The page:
The Treatment Advocacy Center is urging the Biden task force on gun violence to consider three changes in mental health policy to make mental illness treatment available to more individuals at risk for committing violent acts.
The task force is expected to issue its recommendations by the end of January. Supporters of mental illness treatment reform are urged to email, call or write members of the task force led by Vice President Biden in support of these three realistic and effective approaches to making treatment available for those too ill to seek it themselves.
- Foster universal adoption and use of court-ordered outpatient treatment (“assisted outpatient treatment” or “AOT”) for at-risk individuals by establishing and funding a national AOT demonstration project. Mental health courts became widespread after a similar federal project in the early 2000s.
- Promote reform of civil commitment laws and practices with educational programs to train judges, law enforcement and other stakeholders on their use of these laws, which exist to safeguard those with the most severe mental illness and the public.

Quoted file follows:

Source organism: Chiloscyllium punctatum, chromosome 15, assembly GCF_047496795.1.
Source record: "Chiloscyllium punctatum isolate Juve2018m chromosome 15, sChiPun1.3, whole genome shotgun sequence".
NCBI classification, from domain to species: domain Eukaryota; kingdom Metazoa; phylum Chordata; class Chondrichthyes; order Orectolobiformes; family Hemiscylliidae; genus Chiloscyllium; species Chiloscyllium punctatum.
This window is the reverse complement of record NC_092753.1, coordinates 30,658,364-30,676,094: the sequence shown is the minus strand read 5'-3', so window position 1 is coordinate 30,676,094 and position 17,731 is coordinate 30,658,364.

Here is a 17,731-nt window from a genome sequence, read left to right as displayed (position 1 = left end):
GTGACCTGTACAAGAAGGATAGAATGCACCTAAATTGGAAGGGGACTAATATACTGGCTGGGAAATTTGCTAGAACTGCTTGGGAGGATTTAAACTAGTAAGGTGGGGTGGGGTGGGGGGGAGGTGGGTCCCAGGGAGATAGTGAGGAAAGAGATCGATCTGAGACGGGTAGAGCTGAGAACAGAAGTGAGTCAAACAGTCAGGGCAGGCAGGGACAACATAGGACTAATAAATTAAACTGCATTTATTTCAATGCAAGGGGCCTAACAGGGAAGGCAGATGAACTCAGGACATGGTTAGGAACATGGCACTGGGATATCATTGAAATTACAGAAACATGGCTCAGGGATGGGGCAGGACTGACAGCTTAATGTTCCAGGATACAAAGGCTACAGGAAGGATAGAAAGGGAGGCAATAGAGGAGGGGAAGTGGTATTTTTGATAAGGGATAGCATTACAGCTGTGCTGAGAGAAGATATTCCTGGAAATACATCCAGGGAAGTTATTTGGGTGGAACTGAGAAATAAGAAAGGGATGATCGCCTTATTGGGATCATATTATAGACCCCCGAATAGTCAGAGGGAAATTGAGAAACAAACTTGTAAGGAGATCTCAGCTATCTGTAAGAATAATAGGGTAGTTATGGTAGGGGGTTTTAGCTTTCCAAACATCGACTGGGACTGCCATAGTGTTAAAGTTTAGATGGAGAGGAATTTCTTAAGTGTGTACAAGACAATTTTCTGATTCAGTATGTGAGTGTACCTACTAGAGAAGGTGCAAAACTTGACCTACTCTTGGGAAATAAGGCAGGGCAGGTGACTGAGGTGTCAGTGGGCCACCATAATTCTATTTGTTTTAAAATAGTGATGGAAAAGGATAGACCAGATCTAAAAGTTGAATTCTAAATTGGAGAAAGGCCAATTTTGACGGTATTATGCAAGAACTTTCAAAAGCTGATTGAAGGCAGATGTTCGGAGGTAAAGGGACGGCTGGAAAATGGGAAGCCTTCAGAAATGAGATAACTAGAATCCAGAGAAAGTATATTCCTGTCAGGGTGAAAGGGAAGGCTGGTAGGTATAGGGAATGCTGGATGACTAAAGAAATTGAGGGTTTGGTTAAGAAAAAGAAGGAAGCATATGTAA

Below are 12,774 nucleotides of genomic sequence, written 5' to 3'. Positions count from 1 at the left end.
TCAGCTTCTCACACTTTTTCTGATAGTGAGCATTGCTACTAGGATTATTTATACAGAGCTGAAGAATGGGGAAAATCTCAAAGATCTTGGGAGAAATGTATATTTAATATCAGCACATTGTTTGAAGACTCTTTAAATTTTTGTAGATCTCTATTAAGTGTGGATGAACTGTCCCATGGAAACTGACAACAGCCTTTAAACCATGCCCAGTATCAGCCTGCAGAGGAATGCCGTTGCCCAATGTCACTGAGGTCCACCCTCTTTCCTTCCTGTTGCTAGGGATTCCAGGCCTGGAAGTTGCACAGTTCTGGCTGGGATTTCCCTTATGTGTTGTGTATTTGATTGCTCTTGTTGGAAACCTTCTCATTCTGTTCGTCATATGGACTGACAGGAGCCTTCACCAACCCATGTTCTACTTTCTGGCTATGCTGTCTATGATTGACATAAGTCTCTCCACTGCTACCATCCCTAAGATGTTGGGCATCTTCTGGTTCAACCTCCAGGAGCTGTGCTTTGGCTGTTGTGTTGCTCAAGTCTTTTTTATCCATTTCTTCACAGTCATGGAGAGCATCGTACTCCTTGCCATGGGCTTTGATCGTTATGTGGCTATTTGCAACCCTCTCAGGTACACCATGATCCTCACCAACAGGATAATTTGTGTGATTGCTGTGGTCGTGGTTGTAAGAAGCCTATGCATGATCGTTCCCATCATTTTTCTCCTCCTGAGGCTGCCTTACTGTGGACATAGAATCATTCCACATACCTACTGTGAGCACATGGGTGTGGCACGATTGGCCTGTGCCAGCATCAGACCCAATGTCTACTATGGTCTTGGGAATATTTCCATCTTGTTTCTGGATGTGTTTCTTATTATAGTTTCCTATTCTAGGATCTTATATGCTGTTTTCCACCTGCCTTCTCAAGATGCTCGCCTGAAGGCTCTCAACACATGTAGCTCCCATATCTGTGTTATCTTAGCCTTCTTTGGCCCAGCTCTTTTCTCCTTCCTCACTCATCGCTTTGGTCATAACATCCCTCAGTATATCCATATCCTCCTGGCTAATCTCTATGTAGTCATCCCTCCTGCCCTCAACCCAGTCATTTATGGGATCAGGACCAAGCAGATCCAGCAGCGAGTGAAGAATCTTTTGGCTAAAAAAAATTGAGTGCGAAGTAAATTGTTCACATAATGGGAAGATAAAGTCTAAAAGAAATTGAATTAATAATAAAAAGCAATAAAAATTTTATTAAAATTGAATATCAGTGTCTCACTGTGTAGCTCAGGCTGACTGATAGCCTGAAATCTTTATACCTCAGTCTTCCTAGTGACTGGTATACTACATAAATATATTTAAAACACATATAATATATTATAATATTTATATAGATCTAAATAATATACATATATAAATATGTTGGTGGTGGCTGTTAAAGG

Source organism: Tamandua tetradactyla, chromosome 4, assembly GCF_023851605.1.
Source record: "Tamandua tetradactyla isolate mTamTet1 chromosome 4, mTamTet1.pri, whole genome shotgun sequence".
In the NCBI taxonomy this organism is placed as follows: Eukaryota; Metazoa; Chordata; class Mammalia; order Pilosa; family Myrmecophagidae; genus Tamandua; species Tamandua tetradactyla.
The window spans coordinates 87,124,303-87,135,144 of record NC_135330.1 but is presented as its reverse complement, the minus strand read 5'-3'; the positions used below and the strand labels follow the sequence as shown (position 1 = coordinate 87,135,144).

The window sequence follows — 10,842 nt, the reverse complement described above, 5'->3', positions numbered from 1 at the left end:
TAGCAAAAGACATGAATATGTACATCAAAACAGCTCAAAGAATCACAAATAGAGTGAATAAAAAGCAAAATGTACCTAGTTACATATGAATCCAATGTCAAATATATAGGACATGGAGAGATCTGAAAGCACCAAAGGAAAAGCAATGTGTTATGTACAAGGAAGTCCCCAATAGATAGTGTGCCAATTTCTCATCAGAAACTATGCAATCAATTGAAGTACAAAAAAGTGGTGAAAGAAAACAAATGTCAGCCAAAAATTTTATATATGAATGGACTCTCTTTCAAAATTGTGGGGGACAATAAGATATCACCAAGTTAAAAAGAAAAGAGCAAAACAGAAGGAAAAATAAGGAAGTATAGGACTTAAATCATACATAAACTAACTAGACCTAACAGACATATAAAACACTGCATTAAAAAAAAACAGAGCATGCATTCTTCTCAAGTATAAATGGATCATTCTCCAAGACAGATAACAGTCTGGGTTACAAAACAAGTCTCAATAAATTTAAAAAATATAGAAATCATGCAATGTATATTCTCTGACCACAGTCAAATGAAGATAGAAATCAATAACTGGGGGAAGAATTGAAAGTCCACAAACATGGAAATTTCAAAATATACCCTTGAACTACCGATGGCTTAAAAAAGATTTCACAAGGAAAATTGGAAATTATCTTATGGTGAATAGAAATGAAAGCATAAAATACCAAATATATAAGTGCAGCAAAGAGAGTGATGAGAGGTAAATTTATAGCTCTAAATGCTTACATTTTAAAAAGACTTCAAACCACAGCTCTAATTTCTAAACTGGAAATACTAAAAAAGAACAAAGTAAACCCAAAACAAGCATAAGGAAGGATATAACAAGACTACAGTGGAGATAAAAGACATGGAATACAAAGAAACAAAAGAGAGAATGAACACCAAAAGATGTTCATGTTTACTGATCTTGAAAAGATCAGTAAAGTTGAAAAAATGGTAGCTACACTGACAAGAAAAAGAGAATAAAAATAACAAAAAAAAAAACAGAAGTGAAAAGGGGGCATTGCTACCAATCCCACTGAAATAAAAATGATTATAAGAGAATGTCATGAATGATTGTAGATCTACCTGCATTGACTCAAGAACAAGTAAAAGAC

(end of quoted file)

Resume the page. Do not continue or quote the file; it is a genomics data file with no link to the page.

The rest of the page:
- Provide sufficient public psychiatric beds for individuals in psychiatric crisis or with chronic mental illness by repealing the IMD Exclusion, which creates an economic incentive for states to eliminate public psychiatric beds.
“Improving the laws that make treatment possible before tragedies occur needs to be a national priority,” said Doris A. Fuller, Treatment Advocacy Center executive director. “Our mental health system has completely abandoned people with the most serious mental illnesses, their families and communities. Until their needs are addressed, tragedy is predictable.”
Read and print our two-page “Mental Health Policy Reforms to Reduce Mass Shootings ” to the Gun Violence Task Force. For tips on effective advocacy, click here.